Prenatal ultrasound screening for orofacial clefts
Article first published online: 10 AUG 2011
Copyright © 2011 ISUOG. Published by John Wiley & Sons, Ltd.
Ultrasound in Obstetrics & Gynecology
Volume 38, Issue 4, pages 434–439, October 2011
How to Cite
Maarse, W., Pistorius, L. R., Van Eeten, W. K., Breugem, C. C., Kon, M., Van den Boogaard, M. J. H. and Mink van Der Molen, A. B. (2011), Prenatal ultrasound screening for orofacial clefts. Ultrasound Obstet Gynecol, 38: 434–439. doi: 10.1002/uog.8895
- Issue published online: 20 SEP 2011
- Article first published online: 10 AUG 2011
- Accepted manuscript online: 26 NOV 2010 07:35AM EST
- Manuscript Accepted: 27 OCT 2010
- cleft lip and palate;
To evaluate the sensitivity and specificity of ultrasound for detecting prenatal facial clefts in low-risk and high-risk populations.
This study prospectively followed up a non-selected population, namely all pregnant women who underwent routine second-trimester prenatal ultrasound screening in the Utrecht region during the 2-year period from January 2007 to December 2008.
A total of 35 924 low-risk and 2836 high-risk pregnant women underwent ultrasound screening. Orofacial clefts were present in 62 cases, an incidence of 1:624. The distribution of clefts was as follows: 18 (29%) cleft lip, 25 (40%) cleft lip with cleft palate, 17 (27%) cleft palate only, one median cleft and one atypical cleft. Of these, 38 (61%) were unilateral and 23 (37%) were bilateral. Thirty-nine per cent (24/62) had associated anomalies, with most chromosomal defects found in the cleft lip with cleft palate and cleft palate only groups. Cleft lip with or without cleft palate was detected prenatally in 38/43 cases, a sensitivity of 88%. No case of cleft palate only was detected prenatally. There were three false-positive cases, of which two were fetuses with multiple congenital deformities.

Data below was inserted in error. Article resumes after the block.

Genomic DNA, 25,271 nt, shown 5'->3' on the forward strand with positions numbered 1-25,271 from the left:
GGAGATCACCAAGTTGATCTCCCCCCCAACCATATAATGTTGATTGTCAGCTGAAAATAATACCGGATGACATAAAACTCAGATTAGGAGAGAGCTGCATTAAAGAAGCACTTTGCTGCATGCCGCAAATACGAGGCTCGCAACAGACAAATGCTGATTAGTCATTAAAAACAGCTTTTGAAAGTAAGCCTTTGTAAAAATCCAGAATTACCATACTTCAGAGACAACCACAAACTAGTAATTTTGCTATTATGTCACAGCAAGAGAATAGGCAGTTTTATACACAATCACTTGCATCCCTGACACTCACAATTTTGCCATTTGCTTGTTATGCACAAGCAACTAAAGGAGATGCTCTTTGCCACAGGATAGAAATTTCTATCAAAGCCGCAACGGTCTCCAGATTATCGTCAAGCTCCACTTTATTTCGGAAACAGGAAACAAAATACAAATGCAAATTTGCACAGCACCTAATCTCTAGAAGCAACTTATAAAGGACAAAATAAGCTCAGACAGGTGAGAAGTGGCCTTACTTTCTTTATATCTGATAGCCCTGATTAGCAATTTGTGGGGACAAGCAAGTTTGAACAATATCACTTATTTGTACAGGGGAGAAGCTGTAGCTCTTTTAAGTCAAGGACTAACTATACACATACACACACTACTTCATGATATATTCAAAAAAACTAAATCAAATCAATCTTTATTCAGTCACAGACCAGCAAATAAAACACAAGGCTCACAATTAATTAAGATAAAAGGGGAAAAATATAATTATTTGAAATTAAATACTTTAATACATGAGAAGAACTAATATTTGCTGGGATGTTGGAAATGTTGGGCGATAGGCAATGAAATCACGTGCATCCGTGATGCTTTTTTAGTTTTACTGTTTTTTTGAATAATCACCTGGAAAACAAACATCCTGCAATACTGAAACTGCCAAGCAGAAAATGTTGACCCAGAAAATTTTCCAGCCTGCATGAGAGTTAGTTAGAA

Ultrasound screening has a high sensitivity for the detection of cleft lip with and without cleft palate in high-risk and low-risk pregnancies in our region, where well-trained sonographers carry out primary screening. The key to a high sensitivity of prenatal ultrasound is likely to be a combination of excellent training of sonographers, referral to specialized centers when a cleft is suspected, routine visualization of the fetal face and advances in ultrasound techniques. Copyright © 2011 ISUOG. Published by John Wiley & Sons, Ltd.